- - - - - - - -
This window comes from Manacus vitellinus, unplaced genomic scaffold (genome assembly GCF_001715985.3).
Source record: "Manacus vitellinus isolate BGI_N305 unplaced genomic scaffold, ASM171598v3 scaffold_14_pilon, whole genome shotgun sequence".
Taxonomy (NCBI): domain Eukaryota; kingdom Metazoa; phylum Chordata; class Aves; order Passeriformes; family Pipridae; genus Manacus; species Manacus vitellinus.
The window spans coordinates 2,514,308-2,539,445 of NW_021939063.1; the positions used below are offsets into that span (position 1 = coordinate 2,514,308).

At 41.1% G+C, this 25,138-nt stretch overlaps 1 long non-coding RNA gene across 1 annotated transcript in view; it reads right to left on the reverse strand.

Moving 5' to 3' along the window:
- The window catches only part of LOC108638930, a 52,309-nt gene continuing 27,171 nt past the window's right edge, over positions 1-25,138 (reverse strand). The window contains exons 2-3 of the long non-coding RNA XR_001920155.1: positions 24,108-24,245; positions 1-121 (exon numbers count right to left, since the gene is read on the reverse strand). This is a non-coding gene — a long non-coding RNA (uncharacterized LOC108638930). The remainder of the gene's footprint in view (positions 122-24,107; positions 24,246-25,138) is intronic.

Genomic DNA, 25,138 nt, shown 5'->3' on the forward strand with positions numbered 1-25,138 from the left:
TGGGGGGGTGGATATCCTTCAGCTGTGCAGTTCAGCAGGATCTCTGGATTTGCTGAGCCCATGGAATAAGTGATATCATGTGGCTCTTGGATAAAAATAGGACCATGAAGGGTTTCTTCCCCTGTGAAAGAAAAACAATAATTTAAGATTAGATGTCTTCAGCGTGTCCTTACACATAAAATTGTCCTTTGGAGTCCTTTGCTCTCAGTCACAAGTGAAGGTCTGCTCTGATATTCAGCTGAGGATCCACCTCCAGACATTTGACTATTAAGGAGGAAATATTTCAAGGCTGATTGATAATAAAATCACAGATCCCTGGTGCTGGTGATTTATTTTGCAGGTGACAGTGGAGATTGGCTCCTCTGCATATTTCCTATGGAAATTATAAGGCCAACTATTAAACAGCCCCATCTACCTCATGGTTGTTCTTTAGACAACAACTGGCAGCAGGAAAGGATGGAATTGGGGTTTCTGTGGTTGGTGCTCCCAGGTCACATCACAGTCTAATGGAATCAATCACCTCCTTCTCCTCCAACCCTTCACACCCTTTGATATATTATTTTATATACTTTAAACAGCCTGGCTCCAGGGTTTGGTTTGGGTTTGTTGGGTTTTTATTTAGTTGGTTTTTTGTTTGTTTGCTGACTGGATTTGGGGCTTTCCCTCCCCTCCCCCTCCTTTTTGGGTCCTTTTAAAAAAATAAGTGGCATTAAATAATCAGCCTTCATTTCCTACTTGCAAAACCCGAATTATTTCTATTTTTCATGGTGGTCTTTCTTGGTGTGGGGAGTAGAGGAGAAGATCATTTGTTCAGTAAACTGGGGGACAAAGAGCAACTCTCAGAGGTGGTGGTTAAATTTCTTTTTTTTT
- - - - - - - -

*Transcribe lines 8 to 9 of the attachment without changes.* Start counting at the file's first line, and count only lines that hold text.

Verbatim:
Genomic DNA, 25,138 nt, shown 5'->3' on the forward strand with positions numbered 1-25,138 from the left:
TGGGGGGGTGGATATCCTTCAGCTGTGCAGTTCAGCAGGATCTCTGGATTTGCTGAGCCCATGGAATAAGTGATATCATGTGGCTCTTGGATAAAAATAGGACCATGAAGGGTTTCTTCCCCTGTGAAAGAAAAACAATAATTTAAGATTAGATGTCTTCAGCGTGTCCTTACACATAAAATTGTCCTTTGGAGTCCTTTGCTCTCAGTCACAAGTGAAGGTCTGCTCTGATATTCAGCTGAGGATCCACCTCCAGACATTTGACTATTAAGGAGGAAATATTTCAAGGCTGATTGATAATAAAATCACAGATCCCTGGTGCTGGTGATTTATTTTGCAGGTGACAGTGGAGATTGGCTCCTCTGCATATTTCCTATGGAAATTATAAGGCCAACTATTAAACAGCCCCATCTACCTCATGGTTGTTCTTTAGACAACAACTGGCAGCAGGAAAGGATGGAATTGGGGTTTCTGTGGTTGGTGCTCCCAGGTCACATCACAGTCTAATGGAATCAATCACCTCCTTCTCCTCCAACCCTTCACACCCTTTGATATATTATTTTATATACTTTAAACAGCCTGGCTCCAGGGTTTGGTTTGGGTTTGTTGGGTTTTTATTTAGTTGGTTTTTTGTTTGTTTGCTGACTGGATTTGGGGCTTTCCCTCCCCTCCCCCTCCTTTTTGGGTCCTTTTAAAAAAATAAGTGGCATTAAATAATCAGCCTTCATTTCCTACTTGCAAAACCCGAATTATTTCTATTTTTCATGGTGGTCTTTCTTGGTGTGGGGAGTAGAGGAGAAGATCATTTGTTCAGTAAACTGGGGGACAAAGAGCAACTCTCAGAGGTGGTGGTTAAATTTCTTTTTTTTT